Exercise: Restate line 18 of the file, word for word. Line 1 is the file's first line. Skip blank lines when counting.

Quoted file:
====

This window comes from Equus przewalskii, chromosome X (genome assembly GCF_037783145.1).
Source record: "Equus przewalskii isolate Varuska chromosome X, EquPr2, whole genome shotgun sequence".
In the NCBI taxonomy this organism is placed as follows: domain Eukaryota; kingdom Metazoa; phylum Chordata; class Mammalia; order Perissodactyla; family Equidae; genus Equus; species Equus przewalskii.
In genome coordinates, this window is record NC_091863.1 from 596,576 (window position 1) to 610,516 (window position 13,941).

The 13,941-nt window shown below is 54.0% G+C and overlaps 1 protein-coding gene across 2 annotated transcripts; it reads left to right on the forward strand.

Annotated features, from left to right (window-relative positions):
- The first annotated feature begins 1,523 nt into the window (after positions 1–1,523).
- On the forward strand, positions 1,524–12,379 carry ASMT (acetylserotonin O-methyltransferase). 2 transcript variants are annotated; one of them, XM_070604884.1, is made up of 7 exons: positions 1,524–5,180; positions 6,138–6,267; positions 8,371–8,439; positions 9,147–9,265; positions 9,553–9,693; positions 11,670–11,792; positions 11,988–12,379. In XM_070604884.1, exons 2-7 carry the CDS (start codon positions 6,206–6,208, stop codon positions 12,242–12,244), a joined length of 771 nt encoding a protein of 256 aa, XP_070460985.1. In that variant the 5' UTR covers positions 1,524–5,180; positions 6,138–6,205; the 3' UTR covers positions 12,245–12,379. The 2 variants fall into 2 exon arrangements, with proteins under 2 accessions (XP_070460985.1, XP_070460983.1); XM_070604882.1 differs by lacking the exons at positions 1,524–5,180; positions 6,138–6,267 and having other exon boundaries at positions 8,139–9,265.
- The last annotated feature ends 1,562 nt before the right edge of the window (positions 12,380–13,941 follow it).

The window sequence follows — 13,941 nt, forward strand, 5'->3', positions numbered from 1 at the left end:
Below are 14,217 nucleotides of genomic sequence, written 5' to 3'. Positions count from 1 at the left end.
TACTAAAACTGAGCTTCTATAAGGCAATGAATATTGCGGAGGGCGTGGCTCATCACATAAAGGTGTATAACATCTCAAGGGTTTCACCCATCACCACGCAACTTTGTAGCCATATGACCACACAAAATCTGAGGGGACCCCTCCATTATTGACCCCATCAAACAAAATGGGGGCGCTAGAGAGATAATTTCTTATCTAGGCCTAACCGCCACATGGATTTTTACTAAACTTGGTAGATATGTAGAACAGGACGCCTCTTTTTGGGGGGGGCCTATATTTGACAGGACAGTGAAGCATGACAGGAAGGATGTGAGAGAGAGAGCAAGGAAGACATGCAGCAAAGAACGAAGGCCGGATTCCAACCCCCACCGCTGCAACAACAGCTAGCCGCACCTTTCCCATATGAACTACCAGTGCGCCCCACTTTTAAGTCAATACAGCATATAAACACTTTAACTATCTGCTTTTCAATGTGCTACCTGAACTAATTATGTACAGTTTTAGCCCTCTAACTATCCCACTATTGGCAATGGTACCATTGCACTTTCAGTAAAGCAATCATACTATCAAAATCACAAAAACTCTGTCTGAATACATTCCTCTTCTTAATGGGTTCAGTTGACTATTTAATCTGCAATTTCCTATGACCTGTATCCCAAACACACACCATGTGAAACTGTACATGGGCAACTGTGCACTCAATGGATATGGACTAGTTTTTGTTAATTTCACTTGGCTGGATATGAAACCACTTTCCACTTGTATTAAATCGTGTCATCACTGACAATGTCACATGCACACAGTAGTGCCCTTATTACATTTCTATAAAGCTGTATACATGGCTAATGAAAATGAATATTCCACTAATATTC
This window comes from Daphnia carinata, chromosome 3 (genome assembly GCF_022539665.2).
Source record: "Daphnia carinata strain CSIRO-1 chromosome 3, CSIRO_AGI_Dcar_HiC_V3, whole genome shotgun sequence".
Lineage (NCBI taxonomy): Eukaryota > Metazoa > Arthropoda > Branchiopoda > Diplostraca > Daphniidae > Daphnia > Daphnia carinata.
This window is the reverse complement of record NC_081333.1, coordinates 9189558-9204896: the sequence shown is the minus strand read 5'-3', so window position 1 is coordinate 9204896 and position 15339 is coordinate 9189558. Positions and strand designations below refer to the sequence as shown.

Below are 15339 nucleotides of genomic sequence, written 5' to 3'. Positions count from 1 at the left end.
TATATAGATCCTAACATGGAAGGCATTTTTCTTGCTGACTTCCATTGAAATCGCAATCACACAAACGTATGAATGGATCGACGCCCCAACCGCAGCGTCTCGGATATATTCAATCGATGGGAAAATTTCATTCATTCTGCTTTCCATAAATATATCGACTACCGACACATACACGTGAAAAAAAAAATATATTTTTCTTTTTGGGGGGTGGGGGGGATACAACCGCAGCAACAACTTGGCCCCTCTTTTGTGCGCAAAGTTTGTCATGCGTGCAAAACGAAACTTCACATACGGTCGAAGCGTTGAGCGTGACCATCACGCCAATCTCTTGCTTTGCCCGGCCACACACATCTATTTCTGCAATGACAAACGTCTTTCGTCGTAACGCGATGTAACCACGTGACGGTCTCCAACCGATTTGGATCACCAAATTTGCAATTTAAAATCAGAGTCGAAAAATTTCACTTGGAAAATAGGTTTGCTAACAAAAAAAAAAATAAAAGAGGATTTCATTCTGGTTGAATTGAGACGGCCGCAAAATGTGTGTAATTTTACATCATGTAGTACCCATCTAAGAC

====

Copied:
TATATAGATCCTAACATGGAAGGCATTTTTCTTGCTGACTTCCATTGAAATCGCAATCACACAAACGTATGAATGGATCGACGCCCCAACCGCAGCGTCTCGGATATATTCAATCGATGGGAAAATTTCATTCATTCTGCTTTCCATAAATATATCGACTACCGACACATACACGTGAAAAAAAAAATATATTTTTCTTTTTGGGGGGTGGGGGGGATACAACCGCAGCAACAACTTGGCCCCTCTTTTGTGCGCAAAGTTTGTCATGCGTGCAAAACGAAACTTCACATACGGTCGAAGCGTTGAGCGTGACCATCACGCCAATCTCTTGCTTTGCCCGGCCACACACATCTATTTCTGCAATGACAAACGTCTTTCGTCGTAACGCGATGTAACCACGTGACGGTCTCCAACCGATTTGGATCACCAAATTTGCAATTTAAAATCAGAGTCGAAAAATTTCACTTGGAAAATAGGTTTGCTAACAAAAAAAAAAATAAAAGAGGATTTCATTCTGGTTGAATTGAGACGGCCGCAAAATGTGTGTAATTTTACATCATGTAGTACCCATCTAAGAC